Ever notice how long and often silly most light novel titles are? What if more anime/manga/etc had titles like that?
The trailer for the next Super Robot Wars game is here. The next two, actually. Here’s Super Robot Wars T, for PS4 and Switch, which already has an English release for Southeast Asia confirmed like the last three:
This is a topic that was already well-covered in The Physics of Superheroes. But while The Atom and Ant-Man/Giant-Man/Too-Many-Names-Man have size changing as their explicit super power, a lot of anime (and near-anime) characters do it incidentally, as a part of other transformations. Of course, so does the Hulk.
For example, Devilman is considerably taller as the demon Amon than as the human Akira. (Or in Mazinger Z vs. Devilman, much taller.) Well, at least he’s supernatural.
“sailor moon 8 bit music” – here
“bird transformations cartoon pictures” – uh…
“violence jack and devil man crossover” – I think the basic idea is that the main character of Violence Jack is a reincarnation of the main character of Devilman, after the universe gets reset or something.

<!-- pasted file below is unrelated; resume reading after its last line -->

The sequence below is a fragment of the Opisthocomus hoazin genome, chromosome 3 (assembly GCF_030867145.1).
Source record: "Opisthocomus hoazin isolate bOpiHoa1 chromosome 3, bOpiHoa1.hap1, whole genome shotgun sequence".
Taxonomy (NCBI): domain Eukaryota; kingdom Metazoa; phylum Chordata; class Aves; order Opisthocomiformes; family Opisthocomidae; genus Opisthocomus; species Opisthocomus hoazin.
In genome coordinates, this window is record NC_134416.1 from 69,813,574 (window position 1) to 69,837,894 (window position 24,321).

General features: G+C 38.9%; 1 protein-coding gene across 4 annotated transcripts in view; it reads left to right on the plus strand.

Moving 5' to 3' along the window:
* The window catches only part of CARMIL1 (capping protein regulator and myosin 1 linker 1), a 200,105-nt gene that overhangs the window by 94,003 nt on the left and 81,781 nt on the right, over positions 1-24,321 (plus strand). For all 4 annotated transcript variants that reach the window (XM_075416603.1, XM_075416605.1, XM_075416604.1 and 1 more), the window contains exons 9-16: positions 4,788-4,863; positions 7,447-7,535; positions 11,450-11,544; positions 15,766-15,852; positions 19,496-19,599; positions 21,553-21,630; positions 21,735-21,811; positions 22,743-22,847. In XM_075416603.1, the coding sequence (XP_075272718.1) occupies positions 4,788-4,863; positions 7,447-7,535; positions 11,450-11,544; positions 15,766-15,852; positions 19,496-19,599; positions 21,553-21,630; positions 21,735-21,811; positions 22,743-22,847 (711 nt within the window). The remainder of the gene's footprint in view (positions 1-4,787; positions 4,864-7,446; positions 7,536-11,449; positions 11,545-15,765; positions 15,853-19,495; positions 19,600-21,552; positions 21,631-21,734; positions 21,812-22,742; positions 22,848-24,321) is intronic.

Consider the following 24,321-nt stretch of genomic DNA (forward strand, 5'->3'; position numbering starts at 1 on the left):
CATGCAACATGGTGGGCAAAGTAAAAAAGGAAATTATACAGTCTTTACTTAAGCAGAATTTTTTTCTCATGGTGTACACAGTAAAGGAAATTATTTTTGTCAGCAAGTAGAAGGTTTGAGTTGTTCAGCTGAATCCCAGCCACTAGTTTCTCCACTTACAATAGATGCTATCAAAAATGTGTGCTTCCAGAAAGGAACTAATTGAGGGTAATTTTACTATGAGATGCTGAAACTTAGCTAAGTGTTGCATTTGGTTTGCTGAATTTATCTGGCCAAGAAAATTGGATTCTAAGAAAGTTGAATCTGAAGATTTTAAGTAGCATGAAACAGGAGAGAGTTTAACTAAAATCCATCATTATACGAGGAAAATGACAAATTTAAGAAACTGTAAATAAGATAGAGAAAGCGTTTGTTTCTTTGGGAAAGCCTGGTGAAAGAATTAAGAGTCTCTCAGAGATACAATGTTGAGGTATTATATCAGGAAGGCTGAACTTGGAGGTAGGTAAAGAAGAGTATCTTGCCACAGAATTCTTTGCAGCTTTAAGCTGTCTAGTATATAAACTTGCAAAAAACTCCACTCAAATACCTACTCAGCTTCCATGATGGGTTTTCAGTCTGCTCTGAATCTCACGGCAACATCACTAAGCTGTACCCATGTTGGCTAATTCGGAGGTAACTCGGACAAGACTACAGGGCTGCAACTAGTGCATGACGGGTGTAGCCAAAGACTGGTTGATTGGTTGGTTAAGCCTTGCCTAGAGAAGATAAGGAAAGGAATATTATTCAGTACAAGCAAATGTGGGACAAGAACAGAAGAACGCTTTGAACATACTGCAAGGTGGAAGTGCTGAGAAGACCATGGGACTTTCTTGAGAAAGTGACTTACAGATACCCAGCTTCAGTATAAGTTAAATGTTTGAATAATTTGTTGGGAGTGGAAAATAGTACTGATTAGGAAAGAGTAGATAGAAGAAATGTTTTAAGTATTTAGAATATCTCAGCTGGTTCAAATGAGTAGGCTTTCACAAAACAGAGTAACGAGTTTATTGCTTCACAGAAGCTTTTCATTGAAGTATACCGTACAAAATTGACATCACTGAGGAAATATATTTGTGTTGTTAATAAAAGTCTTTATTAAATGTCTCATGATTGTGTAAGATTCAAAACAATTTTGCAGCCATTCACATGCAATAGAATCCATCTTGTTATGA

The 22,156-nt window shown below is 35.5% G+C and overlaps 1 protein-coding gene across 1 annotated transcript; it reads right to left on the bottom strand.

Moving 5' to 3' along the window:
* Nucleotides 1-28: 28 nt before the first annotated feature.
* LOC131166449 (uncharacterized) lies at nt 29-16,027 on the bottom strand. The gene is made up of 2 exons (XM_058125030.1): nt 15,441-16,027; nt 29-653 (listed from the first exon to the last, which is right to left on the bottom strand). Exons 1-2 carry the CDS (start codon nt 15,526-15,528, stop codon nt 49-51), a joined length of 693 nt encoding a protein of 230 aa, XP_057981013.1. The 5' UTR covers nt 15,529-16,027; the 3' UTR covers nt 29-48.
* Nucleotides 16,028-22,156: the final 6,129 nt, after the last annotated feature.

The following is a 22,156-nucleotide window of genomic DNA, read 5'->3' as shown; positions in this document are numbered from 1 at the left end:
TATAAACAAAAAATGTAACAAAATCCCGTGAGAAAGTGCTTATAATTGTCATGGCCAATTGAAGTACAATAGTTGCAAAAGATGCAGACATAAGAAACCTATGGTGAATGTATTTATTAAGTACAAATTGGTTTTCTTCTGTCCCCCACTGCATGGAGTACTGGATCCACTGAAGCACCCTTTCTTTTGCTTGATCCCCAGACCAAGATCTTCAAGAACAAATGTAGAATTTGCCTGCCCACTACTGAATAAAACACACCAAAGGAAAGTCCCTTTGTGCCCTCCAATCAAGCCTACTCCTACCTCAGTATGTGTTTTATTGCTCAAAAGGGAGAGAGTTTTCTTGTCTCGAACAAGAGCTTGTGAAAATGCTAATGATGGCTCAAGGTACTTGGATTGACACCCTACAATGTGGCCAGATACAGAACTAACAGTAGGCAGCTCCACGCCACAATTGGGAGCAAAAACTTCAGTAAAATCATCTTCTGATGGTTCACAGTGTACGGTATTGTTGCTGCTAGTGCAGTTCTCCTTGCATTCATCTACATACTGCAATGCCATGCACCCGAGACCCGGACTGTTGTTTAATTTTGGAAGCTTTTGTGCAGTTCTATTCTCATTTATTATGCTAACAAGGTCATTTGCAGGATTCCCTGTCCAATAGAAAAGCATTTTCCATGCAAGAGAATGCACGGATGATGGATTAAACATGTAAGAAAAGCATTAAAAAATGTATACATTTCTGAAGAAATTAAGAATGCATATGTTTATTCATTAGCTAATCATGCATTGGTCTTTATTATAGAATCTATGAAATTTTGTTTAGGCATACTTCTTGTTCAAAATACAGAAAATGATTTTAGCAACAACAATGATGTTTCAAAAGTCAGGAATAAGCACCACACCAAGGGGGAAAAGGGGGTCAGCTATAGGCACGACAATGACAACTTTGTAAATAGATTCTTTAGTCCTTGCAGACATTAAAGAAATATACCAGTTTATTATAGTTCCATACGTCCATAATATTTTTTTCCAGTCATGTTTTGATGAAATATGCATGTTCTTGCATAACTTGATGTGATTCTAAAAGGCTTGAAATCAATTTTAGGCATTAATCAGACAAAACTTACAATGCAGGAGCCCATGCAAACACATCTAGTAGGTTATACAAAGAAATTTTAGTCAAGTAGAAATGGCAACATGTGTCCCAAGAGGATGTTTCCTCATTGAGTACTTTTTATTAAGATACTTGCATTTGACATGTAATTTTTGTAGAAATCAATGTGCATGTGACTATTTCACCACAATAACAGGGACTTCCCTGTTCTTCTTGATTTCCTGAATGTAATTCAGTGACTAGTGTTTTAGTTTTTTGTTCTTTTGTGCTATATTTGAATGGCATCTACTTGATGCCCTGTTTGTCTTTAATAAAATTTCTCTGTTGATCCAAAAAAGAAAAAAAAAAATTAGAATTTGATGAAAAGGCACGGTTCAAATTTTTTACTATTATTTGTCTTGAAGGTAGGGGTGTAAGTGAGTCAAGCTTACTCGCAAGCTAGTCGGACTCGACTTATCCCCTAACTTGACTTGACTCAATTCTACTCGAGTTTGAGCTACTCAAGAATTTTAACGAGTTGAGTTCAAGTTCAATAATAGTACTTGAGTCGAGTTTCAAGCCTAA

“coleco gemini donkey kong” – My first video game!
“best super robot transformation” – How about this one:
“mecha that changed anime” – That might be worth a whole post, but for now, a partial list: the four most influential mecha series, in chronological order, are probably Mazinger Z, Gundam, Macross, and Evangelion.
“if the law of equivalent exchange in fullmetal alchemist is a scientific law how can it be ignored” – That’s really specific. My answer would be because it’s not a truly absolute law, it’s just close enough to be treated as one in everyday situations. Similar to Newton’s law of gravity in real life; it’s not 100% absolute, but outside of extreme situations the differences between it and general relativity are small enough to ignore for practical purposes.
“super cartoon smash ball z great ape” – I have no idea what this person was looking for.
“facebook spellcheck doesn’t recognize scientific names” – I’m not surprised.
I’ve been writing a series of posts about crossovers, and I’m almost ready to bring it all together, but first, one more point about multiverses.
It makes sense to me that if a franchise has a multiverse, then any crossover with any part of it establishes being able to crossover with any part in a multiverse sense. Here’s a (certainly incomplete) list of franchises whose multiple continuities are established to be a connected multiverse and/or split timeline. (Notably, most “new universe” crossovers actually include at least one of these, making them effectively count the same as multiverse crossovers.)